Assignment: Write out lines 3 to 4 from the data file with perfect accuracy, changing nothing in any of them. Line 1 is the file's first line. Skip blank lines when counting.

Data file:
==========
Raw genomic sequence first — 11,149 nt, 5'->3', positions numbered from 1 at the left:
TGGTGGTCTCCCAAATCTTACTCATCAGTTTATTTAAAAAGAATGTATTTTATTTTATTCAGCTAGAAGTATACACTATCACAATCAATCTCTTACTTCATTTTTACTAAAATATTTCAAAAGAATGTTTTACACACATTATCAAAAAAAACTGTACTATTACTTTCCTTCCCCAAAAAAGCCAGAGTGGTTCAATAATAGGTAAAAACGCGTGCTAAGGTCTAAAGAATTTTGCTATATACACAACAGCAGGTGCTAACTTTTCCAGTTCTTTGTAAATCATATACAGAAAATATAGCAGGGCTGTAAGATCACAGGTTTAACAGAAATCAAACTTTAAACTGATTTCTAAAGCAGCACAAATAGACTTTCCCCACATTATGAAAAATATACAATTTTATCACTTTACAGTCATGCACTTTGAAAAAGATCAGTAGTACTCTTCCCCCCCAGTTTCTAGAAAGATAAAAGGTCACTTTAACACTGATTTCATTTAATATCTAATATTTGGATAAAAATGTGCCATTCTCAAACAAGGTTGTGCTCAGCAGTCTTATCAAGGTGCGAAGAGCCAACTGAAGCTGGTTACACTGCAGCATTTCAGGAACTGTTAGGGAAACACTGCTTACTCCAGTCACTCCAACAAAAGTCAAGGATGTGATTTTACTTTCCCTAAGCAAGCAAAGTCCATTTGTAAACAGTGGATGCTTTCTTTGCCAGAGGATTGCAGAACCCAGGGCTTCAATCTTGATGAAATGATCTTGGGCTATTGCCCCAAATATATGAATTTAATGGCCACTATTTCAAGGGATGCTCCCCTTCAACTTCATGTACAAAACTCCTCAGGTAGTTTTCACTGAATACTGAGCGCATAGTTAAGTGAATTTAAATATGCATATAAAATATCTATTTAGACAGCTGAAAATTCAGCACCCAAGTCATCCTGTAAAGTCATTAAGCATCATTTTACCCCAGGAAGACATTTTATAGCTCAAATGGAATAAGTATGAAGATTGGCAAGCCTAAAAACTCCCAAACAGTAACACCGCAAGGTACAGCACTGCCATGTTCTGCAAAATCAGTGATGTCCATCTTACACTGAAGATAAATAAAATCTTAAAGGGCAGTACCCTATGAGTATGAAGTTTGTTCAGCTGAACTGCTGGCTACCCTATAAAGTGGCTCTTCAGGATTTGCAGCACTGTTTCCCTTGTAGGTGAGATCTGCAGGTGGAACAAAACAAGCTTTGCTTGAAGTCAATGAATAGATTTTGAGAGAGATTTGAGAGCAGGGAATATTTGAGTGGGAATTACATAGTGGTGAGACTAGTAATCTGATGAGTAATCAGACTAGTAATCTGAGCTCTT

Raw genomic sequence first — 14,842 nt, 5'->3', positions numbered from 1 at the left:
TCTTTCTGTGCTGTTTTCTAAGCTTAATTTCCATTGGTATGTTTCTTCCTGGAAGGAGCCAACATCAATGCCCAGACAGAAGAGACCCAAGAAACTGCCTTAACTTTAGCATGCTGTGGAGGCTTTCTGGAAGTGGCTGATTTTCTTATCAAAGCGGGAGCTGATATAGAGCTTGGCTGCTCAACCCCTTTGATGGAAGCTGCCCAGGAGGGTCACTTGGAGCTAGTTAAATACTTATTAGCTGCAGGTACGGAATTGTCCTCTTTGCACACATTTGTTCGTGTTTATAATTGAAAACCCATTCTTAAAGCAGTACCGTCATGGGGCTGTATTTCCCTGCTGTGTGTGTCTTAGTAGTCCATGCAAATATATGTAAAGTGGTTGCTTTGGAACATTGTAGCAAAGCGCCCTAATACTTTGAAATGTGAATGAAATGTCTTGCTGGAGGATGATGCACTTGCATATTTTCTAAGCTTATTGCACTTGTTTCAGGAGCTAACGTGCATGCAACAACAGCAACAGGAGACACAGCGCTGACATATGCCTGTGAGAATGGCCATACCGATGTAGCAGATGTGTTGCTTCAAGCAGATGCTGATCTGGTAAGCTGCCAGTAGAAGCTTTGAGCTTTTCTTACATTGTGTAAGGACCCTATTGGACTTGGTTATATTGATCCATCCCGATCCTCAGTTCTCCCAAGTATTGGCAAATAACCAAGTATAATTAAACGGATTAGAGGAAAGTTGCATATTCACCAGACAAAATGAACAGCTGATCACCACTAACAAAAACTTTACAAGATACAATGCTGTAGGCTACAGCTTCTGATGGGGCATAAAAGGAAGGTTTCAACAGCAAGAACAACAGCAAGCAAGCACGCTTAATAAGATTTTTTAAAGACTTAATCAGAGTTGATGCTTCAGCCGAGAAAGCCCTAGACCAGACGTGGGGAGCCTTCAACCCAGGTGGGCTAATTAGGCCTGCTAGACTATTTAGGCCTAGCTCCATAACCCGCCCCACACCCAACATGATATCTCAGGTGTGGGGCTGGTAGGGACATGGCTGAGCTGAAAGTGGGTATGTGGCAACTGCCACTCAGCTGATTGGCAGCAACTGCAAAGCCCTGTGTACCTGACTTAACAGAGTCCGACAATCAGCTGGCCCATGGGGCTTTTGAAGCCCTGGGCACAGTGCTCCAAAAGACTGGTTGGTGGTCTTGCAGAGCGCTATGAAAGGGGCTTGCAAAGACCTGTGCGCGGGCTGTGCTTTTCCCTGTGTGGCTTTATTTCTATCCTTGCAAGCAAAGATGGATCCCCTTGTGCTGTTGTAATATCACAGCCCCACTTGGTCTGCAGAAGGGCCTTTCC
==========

Raw genomic sequence first — 14,842 nt, 5'->3', positions numbered from 1 at the left:
TCTTTCTGTGCTGTTTTCTAAGCTTAATTTCCATTGGTATGTTTCTTCCTGGAAGGAGCCAACATCAATGCCCAGACAGAAGAGACCCAAGAAACTGCCTTAACTTTAGCATGCTGTGGAGGCTTTCTGGAAGTGGCTGATTTTCTTATCAAAGCGGGAGCTGATATAGAGCTTGGCTGCTCAACCCCTTTGATGGAAGCTGCCCAGGAGGGTCACTTGGAGCTAGTTAAATACTTATTAGCTGCAGGTACGGAATTGTCCTCTTTGCACACATTTGTTCGTGTTTATAATTGAAAACCCATTCTTAAAGCAGTACCGTCATGGGGCTGTATTTCCCTGCTGTGTGTGTCTTAGTAGTCCATGCAAATATATGTAAAGTGGTTGCTTTGGAACATTGTAGCAAAGCGCCCTAATACTTTGAAATGTGAATGAAATGTCTTGCTGGAGGATGATGCACTTGCATATTTTCTAAGCTTATTGCACTTGTTTCAGGAGCTAACGTGCATGCAACAACAGCAACAGGAGACACAGCGCTGACATATGCCTGTGAGAATGGCCATACCGATGTAGCAGATGTGTTGCTTCAAGCAGATGCTGATCTGGTAAGCTGCCAGTAGAAGCTTTGAGCTTTTCTTACATTGTGTAAGGACCCTATTGGACTTGGTTATATTGATCCATCCCGATCCTCAGTTCTCCCAAGTATTGGCAAATAACCAAGTATAATTAAACGGATTAGAGGAAAGTTGCATATTCACCAGACAAAATGAACAGCTGATCACCACTAACAAAAACTTTACAAGATACAATGCTGTAGGCTACAGCTTCTGATGGGGCATAAAAGGAAGGTTTCAACAGCAAGAACAACAGCAAGCAAGCACGCTTAATAAGATTTTTTAAAGACTTAATCAGAGTTGATGCTTCAGCCGAGAAAGCCCTAGACCAGACGTGGGGAGCCTTCAACCCAGGTGGGCTAATTAGGCCTGCTAGACTATTTAGGCCTAGCTCCATAACCCGCCCCACACCCAACATGATATCTCAGGTGTGGGGCTGGTAGGGACATGGCTGAGCTGAAAGTGGGTATGTGGCAACTGCCACTCAGCTGATTGGCAGCAACTGCAAAGCCCTGTGTACCTGACTTAACAGAGTCCGACAATCAGCTGGCCCATGGGGCTTTTGAAGCCCTGGGCACAGTGCTCCAAAAGACTGGTTGGTGGTCTTGCAGAGCGCTATGAAAGGGGCTTGCAAAGACCTGTGCGCGGGCTGTGCTTTTCCCTGTGTGGCTTTATTTCTATCCTTGCAAGCAAAGATGGATCCCCTTGTGCTGTTGTAATATCACAGCCCCACTTGGTCTGCAGAAGGGCCTTTCC